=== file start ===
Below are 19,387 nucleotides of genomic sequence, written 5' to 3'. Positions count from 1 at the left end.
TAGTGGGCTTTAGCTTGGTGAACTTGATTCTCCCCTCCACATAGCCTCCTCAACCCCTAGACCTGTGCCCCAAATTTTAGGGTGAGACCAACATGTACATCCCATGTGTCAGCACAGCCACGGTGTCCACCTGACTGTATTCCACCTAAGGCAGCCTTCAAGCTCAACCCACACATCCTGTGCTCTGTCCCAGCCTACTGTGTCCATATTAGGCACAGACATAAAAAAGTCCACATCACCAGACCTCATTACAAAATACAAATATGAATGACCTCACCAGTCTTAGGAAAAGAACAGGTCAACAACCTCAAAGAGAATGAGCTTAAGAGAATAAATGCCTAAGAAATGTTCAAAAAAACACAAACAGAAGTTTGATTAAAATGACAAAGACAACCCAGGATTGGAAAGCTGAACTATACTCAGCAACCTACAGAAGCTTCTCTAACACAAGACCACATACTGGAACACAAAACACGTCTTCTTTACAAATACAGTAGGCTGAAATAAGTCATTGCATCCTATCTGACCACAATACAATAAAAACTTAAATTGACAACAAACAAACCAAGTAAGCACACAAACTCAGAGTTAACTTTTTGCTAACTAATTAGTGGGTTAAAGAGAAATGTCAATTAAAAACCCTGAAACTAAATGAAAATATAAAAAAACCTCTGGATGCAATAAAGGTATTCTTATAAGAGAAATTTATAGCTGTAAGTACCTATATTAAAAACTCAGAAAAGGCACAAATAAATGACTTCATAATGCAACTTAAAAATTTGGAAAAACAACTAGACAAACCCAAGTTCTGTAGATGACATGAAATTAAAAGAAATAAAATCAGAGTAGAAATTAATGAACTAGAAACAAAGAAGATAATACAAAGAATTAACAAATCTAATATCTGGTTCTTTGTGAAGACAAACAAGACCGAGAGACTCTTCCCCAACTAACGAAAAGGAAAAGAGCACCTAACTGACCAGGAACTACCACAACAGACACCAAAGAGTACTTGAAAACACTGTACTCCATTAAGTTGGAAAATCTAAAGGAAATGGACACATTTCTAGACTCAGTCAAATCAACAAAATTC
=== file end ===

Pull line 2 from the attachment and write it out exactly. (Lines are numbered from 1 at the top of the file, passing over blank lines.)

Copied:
TAGTGGGCTTTAGCTTGGTGAACTTGATTCTCCCCTCCACATAGCCTCCTCAACCCCTAGACCTGTGCCCCAAATTTTAGGGTGAGACCAACATGTACATCCCATGTGTCAGCACAGCCACGGTGTCCACCTGACTGTATTCCACCTAAGGCAGCCTTCAAGCTCAACCCACACATCCTGTGCTCTGTCCCAGCCTACTGTGTCCATATTAGGCACAGACATAAAAAAGTCCACATCACCAGACCTCATTACAAAATACAAATATGAATGACCTCACCAGTCTTAGGAAAAGAACAGGTCAACAACCTCAAAGAGAATGAGCTTAAGAGAATAAATGCCTAAGAAATGTTCAAAAAAACACAAACAGAAGTTTGATTAAAATGACAAAGACAACCCAGGATTGGAAAGCTGAACTATACTCAGCAACCTACAGAAGCTTCTCTAACACAAGACCACATACTGGAACACAAAACACGTCTTCTTTACAAATACAGTAGGCTGAAATAAGTCATTGCATCCTATCTGACCACAATACAATAAAAACTTAAATTGACAACAAACAAACCAAGTAAGCACACAAACTCAGAGTTAACTTTTTGCTAACTAATTAGTGGGTTAAAGAGAAATGTCAATTAAAAACCCTGAAACTAAATGAAAATATAAAAAAACCTCTGGATGCAATAAAGGTATTCTTATAAGAGAAATTTATAGCTGTAAGTACCTATATTAAAAACTCAGAAAAGGCACAAATAAATGACTTCATAATGCAACTTAAAAATTTGGAAAAACAACTAGACAAACCCAAGTTCTGTAGATGACATGAAATTAAAAGAAATAAAATCAGAGTAGAAATTAATGAACTAGAAACAAAGAAGATAATACAAAGAATTAACAAATCTAATATCTGGTTCTTTGTGAAGACAAACAAGACCGAGAGACTCTTCCCCAACTAACGAAAAGGAAAAGAGCACCTAACTGACCAGGAACTACCACAACAGACACCAAAGAGTACTTGAAAACACTGTACTCCATTAAGTTGGAAAATCTAAAGGAAATGGACACATTTCTAGACTCAGTCAAATCAACAAAATTC